I particularly like Green Manor, a French comic. It is actually a series of short stories, none longer than 8 pages, framed at the beginning and at the end of the book by a mental patient who claims that he used to be an employee of Green Manor. The Green Manor is an exclusive gentleman's club in Victorian England which on the surface doesn't make it any special than the other clubs...except that the patient insists that most of the Manor's posh members are nothing more than thieves, conmen and murderers (mostly murderers). His years there have made him privy to a lot of stories and it is these stories that he tells.

The stories themselves are quite enjoyable. Seeing as how none of them exceed 8 pages, the stories have to move along at a brisk pace and writer Fabien Vehlmann succeeds. That doesn't mean the stories are simple though. The plots are intriguing and the mysteries always end in some kind of twist. My favourite story in this volume is Post-Scriptum where a club member challenges another member to stop him from killing a woman by midnight the next evening. He actually succeeds in killing both his intended target and the man he challenged to stop his murderous plan but did not realise that his victim had prepared something beforehand, just in case. Vengeance from the beyond the grave, so to speak.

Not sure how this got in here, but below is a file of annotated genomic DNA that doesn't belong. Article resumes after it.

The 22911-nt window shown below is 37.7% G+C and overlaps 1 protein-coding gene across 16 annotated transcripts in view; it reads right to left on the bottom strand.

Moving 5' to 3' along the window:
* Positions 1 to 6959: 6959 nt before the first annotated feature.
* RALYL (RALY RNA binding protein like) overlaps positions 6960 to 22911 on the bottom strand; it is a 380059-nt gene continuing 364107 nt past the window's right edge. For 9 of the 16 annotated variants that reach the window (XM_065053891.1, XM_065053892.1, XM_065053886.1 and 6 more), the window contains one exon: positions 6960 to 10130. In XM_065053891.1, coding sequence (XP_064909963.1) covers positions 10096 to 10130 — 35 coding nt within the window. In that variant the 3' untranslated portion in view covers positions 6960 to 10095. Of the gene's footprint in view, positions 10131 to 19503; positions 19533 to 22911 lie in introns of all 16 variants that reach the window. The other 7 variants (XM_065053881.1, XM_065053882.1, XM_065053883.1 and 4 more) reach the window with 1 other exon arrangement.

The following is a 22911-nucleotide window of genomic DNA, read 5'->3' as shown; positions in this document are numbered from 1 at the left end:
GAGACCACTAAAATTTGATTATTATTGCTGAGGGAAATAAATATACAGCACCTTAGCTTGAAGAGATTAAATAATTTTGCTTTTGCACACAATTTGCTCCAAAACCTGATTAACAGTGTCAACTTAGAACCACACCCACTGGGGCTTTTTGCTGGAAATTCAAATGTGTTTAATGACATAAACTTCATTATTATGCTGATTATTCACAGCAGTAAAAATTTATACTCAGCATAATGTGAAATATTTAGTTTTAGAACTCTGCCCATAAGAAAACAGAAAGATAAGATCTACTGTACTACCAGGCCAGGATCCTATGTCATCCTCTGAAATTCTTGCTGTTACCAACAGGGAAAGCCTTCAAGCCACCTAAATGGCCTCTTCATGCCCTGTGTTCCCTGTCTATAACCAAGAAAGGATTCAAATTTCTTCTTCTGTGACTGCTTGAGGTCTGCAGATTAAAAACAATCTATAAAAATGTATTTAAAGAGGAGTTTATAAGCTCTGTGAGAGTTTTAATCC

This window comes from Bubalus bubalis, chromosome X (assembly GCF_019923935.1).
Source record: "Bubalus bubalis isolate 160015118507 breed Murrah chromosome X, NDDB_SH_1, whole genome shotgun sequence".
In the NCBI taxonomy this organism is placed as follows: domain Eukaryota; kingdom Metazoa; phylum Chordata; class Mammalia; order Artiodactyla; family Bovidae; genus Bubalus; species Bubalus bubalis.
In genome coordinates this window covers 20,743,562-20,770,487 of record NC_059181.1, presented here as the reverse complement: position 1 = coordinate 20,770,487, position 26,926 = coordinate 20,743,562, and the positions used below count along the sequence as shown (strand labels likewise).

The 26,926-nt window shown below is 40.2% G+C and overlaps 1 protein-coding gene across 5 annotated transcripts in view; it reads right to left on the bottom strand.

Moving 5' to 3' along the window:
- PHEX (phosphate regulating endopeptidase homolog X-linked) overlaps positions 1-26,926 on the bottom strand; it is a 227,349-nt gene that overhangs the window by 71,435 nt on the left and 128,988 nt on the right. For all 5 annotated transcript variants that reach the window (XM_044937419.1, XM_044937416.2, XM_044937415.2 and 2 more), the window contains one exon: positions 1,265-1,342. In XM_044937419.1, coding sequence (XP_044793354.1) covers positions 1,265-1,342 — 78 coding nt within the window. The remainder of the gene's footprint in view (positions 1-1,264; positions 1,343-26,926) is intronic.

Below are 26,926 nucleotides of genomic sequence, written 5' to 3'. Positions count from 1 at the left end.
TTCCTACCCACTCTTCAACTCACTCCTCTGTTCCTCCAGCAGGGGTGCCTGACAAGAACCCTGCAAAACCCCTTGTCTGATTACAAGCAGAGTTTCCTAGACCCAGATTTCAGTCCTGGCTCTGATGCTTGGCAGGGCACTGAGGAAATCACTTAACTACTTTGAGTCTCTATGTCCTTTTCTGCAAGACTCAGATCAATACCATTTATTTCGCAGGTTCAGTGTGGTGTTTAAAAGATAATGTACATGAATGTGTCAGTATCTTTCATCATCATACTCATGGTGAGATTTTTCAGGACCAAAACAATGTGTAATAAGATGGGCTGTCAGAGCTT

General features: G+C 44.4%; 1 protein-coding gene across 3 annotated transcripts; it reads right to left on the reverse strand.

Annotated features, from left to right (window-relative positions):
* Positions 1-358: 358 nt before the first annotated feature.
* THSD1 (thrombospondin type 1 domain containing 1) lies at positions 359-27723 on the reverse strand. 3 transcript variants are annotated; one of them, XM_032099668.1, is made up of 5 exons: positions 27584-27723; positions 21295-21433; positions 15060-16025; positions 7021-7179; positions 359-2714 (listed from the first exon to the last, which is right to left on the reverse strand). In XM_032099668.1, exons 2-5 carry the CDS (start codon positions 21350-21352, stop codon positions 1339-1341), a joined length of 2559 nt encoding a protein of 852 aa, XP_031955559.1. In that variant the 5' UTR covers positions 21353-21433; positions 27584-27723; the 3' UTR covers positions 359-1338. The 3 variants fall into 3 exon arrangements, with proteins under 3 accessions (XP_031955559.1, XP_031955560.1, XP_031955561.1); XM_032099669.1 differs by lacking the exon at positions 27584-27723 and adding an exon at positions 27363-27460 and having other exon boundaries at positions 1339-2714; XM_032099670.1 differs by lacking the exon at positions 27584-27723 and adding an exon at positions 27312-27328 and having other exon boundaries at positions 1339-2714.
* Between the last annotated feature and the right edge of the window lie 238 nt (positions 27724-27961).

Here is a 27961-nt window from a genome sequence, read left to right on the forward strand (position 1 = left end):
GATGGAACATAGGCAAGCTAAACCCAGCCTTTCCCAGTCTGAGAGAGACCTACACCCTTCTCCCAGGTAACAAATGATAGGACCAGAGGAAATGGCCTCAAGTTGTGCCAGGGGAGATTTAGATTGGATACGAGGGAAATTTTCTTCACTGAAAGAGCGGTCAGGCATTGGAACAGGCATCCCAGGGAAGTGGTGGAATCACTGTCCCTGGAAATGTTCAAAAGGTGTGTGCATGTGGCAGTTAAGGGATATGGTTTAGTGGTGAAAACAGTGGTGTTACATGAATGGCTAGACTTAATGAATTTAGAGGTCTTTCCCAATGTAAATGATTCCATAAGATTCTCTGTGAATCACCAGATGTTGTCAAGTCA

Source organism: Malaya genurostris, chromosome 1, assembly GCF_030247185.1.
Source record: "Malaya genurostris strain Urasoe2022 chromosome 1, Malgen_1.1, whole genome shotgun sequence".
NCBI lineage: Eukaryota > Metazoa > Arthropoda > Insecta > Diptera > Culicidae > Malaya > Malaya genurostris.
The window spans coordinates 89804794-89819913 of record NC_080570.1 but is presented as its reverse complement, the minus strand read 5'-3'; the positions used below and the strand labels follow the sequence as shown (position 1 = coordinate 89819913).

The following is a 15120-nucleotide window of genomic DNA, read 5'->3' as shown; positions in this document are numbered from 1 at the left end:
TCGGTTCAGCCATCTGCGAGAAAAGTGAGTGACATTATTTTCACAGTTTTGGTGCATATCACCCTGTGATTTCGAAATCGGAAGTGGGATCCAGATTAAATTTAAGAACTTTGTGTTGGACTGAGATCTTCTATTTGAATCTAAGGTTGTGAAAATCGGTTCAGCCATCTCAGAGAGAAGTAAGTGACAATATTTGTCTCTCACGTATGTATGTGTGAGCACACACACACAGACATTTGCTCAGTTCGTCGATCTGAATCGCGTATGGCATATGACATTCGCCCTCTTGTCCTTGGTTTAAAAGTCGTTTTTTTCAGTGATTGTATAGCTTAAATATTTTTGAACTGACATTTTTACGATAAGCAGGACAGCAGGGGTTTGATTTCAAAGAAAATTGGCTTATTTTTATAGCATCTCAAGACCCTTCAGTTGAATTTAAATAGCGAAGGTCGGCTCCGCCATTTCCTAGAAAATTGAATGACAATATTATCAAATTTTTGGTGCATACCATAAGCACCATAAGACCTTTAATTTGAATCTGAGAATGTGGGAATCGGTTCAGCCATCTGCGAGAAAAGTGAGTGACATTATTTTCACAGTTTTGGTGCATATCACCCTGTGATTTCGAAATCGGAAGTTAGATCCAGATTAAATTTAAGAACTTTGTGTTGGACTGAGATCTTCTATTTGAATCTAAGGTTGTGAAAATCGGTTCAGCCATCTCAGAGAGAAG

There is no gore in any of the stories. The killings are almost always off camera and artist Denis Bodart's cartoony style presents a nice contrast to the dark mood of the stories. It is a pity that Green Manor, despite being translated into English, would probably fail to capture the attention of comic fans outside of Europe. It is time we realise that there are a lot of good stuff out there that is not necessarily from the US. They may not feature powerful people in spandex punching other powerful people in spandex but these books are no less well written and illustrated. If you like murder mysteries, check out Green Manor from Cinebook. I bought mine from Amazon UK. I wished the creators had written more but there are only three volumes of the Manor (Cinebook combined the second and third books together so the English version only has two volumes).

08 May 2009

Friday Night Fights: OPP - round 12

You know what? Call it lazy, call it 'phoning it in'. I don't care. I've won TWO OPP fights, boyo! If I want to showcase something ho-hum like a middle aged Batman kicking Superman in the jaw, well then, by golly, I'll do it!